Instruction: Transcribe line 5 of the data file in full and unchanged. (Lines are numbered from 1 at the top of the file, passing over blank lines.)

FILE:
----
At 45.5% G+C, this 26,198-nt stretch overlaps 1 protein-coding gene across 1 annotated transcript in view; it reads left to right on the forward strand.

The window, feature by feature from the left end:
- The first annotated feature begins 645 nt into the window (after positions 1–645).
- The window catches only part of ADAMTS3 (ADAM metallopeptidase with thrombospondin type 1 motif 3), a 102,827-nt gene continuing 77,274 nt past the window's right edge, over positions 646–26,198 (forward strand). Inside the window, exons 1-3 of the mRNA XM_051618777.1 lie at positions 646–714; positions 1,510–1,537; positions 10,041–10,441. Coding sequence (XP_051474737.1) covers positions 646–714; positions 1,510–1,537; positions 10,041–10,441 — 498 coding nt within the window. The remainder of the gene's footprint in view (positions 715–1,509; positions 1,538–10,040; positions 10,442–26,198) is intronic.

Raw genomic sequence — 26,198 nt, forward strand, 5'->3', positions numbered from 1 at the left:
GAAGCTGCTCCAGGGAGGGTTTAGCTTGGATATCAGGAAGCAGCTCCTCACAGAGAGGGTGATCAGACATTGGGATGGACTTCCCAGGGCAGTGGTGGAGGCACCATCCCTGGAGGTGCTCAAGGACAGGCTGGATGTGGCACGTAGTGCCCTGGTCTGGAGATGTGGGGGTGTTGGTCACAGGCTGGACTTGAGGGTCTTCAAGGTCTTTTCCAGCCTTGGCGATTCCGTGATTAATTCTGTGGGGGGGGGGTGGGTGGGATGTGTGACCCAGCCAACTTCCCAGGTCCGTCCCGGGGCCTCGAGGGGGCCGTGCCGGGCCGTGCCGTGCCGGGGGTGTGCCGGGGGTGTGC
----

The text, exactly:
Raw genomic sequence — 26,198 nt, forward strand, 5'->3', positions numbered from 1 at the left: